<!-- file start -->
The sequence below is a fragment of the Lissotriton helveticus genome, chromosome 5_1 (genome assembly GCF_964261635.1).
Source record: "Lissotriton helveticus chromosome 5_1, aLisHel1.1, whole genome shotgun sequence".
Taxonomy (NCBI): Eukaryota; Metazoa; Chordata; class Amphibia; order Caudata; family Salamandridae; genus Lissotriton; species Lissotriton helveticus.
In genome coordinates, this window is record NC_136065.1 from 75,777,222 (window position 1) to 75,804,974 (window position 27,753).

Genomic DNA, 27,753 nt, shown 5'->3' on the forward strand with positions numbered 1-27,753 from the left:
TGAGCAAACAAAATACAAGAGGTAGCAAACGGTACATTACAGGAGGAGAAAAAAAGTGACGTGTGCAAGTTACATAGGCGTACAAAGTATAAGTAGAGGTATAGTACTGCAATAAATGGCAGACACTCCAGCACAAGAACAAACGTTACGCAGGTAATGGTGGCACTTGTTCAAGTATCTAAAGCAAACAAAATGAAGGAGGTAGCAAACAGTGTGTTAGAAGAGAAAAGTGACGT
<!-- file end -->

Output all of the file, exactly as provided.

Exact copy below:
The sequence below is a fragment of the Lissotriton helveticus genome, chromosome 5_1 (genome assembly GCF_964261635.1).
Source record: "Lissotriton helveticus chromosome 5_1, aLisHel1.1, whole genome shotgun sequence".
Taxonomy (NCBI): Eukaryota; Metazoa; Chordata; class Amphibia; order Caudata; family Salamandridae; genus Lissotriton; species Lissotriton helveticus.
In genome coordinates, this window is record NC_136065.1 from 75,777,222 (window position 1) to 75,804,974 (window position 27,753).

Genomic DNA, 27,753 nt, shown 5'->3' on the forward strand with positions numbered 1-27,753 from the left:
TGAGCAAACAAAATACAAGAGGTAGCAAACGGTACATTACAGGAGGAGAAAAAAAGTGACGTGTGCAAGTTACATAGGCGTACAAAGTATAAGTAGAGGTATAGTACTGCAATAAATGGCAGACACTCCAGCACAAGAACAAACGTTACGCAGGTAATGGTGGCACTTGTTCAAGTATCTAAAGCAAACAAAATGAAGGAGGTAGCAAACAGTGTGTTAGAAGAGAAAAGTGACGT